Knowledge exchange enhances engagement in ecological restoration and rehabilitation initiatives
Knowledge exchange initiatives between different projects can enhance engagement in ecological restoration and rehabilitation initiatives, according to research in South Africa by the ESRC Centre for Climate Change Economics and Policy (CCCEP), the ESRC Impact Acceleration Account (IAA) project awarded to the University of Leeds, and the Leeds Social Sciences Institute, as published in a Cross Society Special Feature on the Decade of Ecosystem Restoration.
Achieving socio-ecological benefits is a long term commitment of many ecological restoration projects, and our study shows that sustained knowledge exchange and engagement activities between different ecological restoration and rehabilitation practitioners organisations can transform short-term benefits into long-term applied socio-ecological impacts across landscapes in dryland Africa.
The research published in the journal Restoration Ecology shows that effective knowledge sharing and community engagement across the practitioners who address complex challenges posed by ecosystem degradation are major enablers in the pursuit of socially relevant benefits.
The research evaluated the impacts of knowledge exchange activities undertaken between two not-for-profit companies, Living Lands and the Gouritz Cluster Biosphere Reserve (GCBR)’s Jobs 4 Carbon. Both practitioner organisations focus their work on restoring the health of social and ecological systems in degraded areas across the Eastern and Western Capes of South Africa. Their work improves people’s capacities to adapt to climate change impacts and generates alternative livelihood opportunities, driven by social learning and collective action.
Living Lands’ Co-Director, Marijn Zwinkels, said: “This project has allowed us to reflect on our diversity. Each landscape is unique and the knowledge exchange has helped a lot to conceptualise what we do. We build social connections based on personal relationships”.
Using impact questionnaires, participatory site visits, practical work exchange, focus group discussions and a workshop the research assessed the impacts of knowledge exchange activities undertaken between Living Lands and Jobs 4 Carbon. As detailed in an Info Brief published on the website of the practitioners organisations, effective knowledge sharing and community engagement enable progress towards social goals of ecological restoration and rehabilitation through 7 MAJOR IMPACTS:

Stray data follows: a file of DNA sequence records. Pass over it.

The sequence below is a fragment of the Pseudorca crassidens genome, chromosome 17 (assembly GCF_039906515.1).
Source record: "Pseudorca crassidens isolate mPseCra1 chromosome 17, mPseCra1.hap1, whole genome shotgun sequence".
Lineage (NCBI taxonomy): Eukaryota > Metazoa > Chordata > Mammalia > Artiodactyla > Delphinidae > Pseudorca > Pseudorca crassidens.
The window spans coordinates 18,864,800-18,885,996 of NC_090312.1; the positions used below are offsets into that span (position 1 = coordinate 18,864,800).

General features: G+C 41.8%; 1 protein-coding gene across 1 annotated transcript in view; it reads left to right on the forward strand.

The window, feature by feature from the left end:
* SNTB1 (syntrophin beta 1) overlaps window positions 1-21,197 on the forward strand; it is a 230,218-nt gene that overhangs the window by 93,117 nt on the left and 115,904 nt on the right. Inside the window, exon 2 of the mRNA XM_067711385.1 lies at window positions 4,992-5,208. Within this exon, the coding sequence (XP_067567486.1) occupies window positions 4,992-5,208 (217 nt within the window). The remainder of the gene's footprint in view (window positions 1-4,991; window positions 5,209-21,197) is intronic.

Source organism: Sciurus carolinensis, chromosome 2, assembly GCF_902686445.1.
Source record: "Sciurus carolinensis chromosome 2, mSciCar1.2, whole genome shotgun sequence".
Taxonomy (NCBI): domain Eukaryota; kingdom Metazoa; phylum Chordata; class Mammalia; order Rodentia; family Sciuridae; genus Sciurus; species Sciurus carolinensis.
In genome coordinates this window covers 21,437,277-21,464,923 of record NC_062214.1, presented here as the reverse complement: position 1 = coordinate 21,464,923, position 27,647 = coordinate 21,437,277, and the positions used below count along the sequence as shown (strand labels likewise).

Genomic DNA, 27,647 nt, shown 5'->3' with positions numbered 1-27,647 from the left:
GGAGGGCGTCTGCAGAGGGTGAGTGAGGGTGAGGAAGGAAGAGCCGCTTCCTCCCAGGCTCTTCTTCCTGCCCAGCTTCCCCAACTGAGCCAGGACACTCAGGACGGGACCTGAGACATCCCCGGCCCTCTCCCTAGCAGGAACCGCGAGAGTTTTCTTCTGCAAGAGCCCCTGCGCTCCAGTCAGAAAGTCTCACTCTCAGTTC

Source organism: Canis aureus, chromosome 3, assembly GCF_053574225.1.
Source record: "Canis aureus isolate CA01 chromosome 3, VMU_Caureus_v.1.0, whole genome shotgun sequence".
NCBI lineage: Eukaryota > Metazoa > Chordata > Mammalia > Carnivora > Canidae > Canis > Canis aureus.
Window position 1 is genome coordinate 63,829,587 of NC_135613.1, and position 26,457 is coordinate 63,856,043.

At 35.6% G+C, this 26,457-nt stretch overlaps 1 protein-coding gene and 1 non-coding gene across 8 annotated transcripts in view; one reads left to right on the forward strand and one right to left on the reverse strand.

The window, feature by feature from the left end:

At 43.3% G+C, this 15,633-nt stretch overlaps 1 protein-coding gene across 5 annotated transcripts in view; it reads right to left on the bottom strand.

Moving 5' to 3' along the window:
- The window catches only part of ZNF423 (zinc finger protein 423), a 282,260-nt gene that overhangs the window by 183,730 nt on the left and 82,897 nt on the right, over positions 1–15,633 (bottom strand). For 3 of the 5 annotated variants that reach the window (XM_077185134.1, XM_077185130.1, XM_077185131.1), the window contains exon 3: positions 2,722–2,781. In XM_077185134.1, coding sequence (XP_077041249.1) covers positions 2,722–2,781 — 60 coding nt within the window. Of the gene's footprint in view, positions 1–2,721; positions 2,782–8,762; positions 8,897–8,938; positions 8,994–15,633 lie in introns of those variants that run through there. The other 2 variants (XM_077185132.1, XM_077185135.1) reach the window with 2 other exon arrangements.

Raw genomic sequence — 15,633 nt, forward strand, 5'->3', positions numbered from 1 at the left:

- INVOLVEMENT AND PARTNERSHIPS STRENGTHENED
- CAPACITY INCREASED
- IMPROVED INSPIRATION AND SENSE OF PLACE
- IMPROVED SOCIAL BONDING
- IMPROVED UNDERSTANDING OF WELFARE GOALS OF RESTORATION
- INTEGRATED PRACTITIONER AND LOCAL KNOWLEDGE
- KNOWLEDGE ENHANCED AND INNOVATED
Living Lands’ Landscape Leader, Otto Beukes, commented: “There are so many complex components in our work across landscapes. But when you look at them through an organised approach, such as knowledge exchange, it allows us to better frame what we do and to understand how does it fit all together, and how the common tools we use interact with each other”.
Lead author of the study, Dr Nicola Favretto, highlights that: “Systemic and long-term knowledge exchange will likely provide a useful collaborative tool for facilitating knowledge aggregation to guide future activities of practitioner organisations across dryland Africa”.
For more information see:
Favretto N, Stringer L, Dougill A, Kruger L. 2021. Knowledge exchange enhances engagement in ecological restoration and rehabilitation initiatives. Restoration Ecology, pp 1-8. Doi: 10.1111/rec.13565